Pointing at buildings and comparing them to others, we smoked cheap cigarettes and looked out over the city’s lock. It had rained almost inconsolably en route, but now, somewhat inevitably, it had tempered. It was mild: a soothing lilac glow cast a tint over the cobbles, lampposts, treetops and roofs. Town was quiet but the day hadn’t receded quite yet.
A Canadian goose flapped a clumsy flap, bracing itself mid-flight for its meeting with the choppy water. A skid ensued and a faint swash of sound dissipated almost immediately. The ripples moved gracefully, spreading and blurring, leaving a channel of calm where the bird’s feet had skimmed the surface. Inhaling my last I disgarded my cigarette and surveyed the floor for the remnants of yours.
I’d been here before and it didn’t feel new. The stairs weren’t even but I tried not to let my brain linger on what had been. Chiming metallic instruments tingled like tabasco on the tongue. I’d felt that too.
The floor hummed and induced a fuzz about our feet and people began to dance, shoulders dipping, heads locked stage-ward. An infectious perfection, hard to pin down – aren’t all the best things? A smattering of oriental charm, captured in four or so notes, a sluggish groove, gold sequins, a mix of sexes and ages and dress codes, waistlines and piercings, dental records and cousins, insteps and birthmarks and likenesses, sarcasm and metabolisms. Friends, foes, the stoic, the bereaved. The ugly and the optimist, the naive and the cliché and the dreamer – tonight we dared not. Friends were all. And so to the clock, the stairs and Tuesday we turned, with cotton that might never fit, but that’s another tale.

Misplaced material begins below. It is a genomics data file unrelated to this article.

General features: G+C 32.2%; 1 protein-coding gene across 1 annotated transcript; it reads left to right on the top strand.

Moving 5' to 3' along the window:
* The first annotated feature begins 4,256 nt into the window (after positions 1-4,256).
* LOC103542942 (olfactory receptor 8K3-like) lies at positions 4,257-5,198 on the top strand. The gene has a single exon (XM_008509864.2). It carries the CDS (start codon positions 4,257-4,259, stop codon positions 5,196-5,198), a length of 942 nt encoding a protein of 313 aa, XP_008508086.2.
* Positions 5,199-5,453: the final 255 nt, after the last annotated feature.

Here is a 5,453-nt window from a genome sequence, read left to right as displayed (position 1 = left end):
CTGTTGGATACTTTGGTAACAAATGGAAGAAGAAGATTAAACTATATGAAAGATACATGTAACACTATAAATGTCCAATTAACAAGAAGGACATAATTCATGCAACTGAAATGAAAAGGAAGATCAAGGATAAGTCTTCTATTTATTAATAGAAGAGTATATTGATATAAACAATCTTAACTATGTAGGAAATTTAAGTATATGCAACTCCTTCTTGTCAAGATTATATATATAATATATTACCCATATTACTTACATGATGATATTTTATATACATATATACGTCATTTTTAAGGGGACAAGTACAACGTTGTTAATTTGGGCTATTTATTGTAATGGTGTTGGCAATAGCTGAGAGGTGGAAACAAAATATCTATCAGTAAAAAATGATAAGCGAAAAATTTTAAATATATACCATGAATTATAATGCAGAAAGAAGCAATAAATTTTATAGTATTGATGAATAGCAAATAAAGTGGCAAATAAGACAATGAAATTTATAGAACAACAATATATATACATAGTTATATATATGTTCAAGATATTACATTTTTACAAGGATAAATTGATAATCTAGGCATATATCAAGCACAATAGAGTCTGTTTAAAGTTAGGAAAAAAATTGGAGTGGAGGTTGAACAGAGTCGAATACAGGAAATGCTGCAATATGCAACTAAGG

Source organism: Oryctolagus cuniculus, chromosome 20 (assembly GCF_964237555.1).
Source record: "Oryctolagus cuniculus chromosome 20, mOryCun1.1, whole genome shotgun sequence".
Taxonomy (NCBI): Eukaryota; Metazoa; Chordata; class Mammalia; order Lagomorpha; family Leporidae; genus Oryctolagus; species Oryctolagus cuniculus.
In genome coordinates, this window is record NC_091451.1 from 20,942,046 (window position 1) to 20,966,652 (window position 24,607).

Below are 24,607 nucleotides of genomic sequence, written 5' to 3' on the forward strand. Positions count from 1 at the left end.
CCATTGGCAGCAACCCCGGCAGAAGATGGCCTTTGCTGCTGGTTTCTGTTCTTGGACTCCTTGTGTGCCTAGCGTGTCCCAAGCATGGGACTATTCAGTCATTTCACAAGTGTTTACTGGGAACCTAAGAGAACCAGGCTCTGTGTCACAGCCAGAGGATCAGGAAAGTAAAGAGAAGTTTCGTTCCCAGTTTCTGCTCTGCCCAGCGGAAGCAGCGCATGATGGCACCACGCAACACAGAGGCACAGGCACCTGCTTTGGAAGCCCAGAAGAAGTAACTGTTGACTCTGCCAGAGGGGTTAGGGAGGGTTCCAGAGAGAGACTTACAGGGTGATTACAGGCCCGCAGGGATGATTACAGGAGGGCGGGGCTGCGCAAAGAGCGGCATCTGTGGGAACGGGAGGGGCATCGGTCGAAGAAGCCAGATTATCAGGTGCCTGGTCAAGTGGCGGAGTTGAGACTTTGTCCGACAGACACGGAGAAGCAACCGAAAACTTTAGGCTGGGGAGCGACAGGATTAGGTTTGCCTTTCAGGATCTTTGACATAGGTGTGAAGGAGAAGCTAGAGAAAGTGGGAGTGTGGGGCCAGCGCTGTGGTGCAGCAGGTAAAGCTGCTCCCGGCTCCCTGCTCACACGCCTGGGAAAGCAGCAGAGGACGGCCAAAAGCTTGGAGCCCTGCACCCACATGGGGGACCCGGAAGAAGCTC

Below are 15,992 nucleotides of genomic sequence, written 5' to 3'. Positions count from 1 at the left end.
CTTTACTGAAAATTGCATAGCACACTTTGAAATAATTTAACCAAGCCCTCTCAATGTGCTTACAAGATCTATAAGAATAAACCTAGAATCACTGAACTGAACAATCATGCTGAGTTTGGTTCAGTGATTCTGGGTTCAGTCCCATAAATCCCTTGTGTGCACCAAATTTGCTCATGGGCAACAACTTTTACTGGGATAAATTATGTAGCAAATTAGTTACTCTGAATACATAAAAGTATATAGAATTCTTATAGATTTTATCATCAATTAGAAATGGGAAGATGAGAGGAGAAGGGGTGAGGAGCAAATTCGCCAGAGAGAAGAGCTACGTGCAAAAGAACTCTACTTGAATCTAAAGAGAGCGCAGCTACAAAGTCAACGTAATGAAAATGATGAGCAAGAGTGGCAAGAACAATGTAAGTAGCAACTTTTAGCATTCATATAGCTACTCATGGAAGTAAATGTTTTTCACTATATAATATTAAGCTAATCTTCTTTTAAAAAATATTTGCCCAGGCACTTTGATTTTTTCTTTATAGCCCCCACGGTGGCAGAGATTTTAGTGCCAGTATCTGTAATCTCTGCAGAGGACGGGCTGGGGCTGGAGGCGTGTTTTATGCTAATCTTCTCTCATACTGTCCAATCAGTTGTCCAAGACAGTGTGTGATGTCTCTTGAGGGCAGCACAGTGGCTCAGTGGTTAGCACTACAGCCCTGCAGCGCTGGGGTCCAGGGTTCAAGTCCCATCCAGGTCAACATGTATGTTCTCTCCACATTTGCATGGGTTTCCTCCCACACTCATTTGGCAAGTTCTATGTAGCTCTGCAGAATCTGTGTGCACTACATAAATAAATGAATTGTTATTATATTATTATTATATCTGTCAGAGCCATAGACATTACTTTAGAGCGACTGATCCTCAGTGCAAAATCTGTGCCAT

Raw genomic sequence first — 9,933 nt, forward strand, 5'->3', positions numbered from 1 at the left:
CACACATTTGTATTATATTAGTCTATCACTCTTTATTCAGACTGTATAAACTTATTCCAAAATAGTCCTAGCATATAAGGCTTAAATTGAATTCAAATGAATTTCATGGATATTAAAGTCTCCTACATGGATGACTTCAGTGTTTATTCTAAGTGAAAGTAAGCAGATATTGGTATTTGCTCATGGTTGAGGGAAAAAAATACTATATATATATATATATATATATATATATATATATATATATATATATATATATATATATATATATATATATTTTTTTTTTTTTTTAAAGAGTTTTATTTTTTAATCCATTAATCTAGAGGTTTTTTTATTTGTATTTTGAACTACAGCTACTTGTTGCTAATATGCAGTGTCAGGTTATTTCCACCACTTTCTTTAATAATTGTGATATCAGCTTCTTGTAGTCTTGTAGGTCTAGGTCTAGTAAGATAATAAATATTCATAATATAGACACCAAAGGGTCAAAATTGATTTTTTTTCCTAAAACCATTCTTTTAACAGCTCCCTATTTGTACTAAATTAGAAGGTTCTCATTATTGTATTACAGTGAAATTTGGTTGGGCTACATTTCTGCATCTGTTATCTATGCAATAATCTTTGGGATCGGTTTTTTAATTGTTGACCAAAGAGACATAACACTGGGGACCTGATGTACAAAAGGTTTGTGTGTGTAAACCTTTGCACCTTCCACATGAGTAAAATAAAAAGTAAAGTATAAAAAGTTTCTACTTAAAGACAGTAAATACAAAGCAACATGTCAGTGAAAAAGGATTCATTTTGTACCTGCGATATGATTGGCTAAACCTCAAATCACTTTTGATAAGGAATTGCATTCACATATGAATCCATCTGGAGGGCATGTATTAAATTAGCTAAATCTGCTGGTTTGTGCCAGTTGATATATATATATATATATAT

It’s been four years since Brighton duo Blood Red Shoes emerged from a pool of samey, angular guitar bands and grabbed the attention of the music press with their Pixies-come-Kills-inspired indie rock debut Box of Secrets. Since then, plenty of their contemporaries have come and gone, and although being around for four years is no great achievement in itself, it nevertheless suggests that the two piece are still producing stuff that’s either worth hearing or, at the very least, remains marketable.